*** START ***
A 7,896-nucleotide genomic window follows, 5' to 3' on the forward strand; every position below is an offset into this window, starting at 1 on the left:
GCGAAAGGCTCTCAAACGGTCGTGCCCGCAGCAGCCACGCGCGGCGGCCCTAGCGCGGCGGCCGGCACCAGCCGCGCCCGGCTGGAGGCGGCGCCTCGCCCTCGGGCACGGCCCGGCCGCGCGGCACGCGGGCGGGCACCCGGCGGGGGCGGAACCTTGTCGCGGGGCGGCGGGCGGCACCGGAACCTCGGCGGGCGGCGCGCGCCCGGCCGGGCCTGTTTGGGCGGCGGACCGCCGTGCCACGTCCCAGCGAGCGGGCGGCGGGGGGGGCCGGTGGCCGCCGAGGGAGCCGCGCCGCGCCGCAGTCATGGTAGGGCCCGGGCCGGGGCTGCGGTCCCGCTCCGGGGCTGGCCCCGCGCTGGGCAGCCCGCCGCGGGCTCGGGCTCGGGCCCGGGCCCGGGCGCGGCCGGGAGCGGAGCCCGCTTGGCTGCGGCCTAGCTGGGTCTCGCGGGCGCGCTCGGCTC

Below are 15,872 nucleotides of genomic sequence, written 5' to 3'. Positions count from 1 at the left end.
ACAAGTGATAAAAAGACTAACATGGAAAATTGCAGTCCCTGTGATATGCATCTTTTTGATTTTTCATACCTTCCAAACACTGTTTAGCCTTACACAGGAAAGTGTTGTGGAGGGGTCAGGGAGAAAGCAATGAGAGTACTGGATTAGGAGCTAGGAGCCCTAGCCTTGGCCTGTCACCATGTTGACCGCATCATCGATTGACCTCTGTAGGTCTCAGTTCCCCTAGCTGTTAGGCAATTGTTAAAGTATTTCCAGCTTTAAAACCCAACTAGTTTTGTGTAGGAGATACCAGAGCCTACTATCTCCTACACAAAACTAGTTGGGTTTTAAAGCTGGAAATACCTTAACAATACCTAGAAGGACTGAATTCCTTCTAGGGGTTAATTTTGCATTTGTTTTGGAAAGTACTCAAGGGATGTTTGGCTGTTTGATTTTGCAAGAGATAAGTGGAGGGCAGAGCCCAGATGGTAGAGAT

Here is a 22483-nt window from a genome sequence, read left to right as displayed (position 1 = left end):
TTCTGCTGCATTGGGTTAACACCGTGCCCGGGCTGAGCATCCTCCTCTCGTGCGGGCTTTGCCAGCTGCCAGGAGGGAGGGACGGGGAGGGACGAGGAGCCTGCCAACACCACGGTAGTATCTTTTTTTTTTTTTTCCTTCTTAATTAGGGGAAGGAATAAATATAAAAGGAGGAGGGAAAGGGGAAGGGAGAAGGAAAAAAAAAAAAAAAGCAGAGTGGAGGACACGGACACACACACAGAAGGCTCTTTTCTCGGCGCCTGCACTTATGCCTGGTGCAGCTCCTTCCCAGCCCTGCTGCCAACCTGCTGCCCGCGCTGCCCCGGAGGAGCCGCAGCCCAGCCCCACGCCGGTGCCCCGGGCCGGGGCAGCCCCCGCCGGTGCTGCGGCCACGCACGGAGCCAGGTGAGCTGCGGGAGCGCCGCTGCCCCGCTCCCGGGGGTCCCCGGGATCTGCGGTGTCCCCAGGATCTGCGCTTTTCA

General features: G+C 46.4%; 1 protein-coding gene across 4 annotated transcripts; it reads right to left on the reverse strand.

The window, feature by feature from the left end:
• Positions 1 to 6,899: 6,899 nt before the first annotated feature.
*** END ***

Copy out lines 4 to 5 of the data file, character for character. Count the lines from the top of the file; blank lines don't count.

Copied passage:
ACAAGTGATAAAAAGACTAACATGGAAAATTGCAGTCCCTGTGATATGCATCTTTTTGATTTTTCATACCTTCCAAACACTGTTTAGCCTTACACAGGAAAGTGTTGTGGAGGGGTCAGGGAGAAAGCAATGAGAGTACTGGATTAGGAGCTAGGAGCCCTAGCCTTGGCCTGTCACCATGTTGACCGCATCATCGATTGACCTCTGTAGGTCTCAGTTCCCCTAGCTGTTAGGCAATTGTTAAAGTATTTCCAGCTTTAAAACCCAACTAGTTTTGTGTAGGAGATACCAGAGCCTACTATCTCCTACACAAAACTAGTTGGGTTTTAAAGCTGGAAATACCTTAACAATACCTAGAAGGACTGAATTCCTTCTAGGGGTTAATTTTGCATTTGTTTTGGAAAGTACTCAAGGGATGTTTGGCTGTTTGATTTTGCAAGAGATAAGTGGAGGGCAGAGCCCAGATGGTAGAGAT

Here is a 22483-nt window from a genome sequence, read left to right as displayed (position 1 = left end):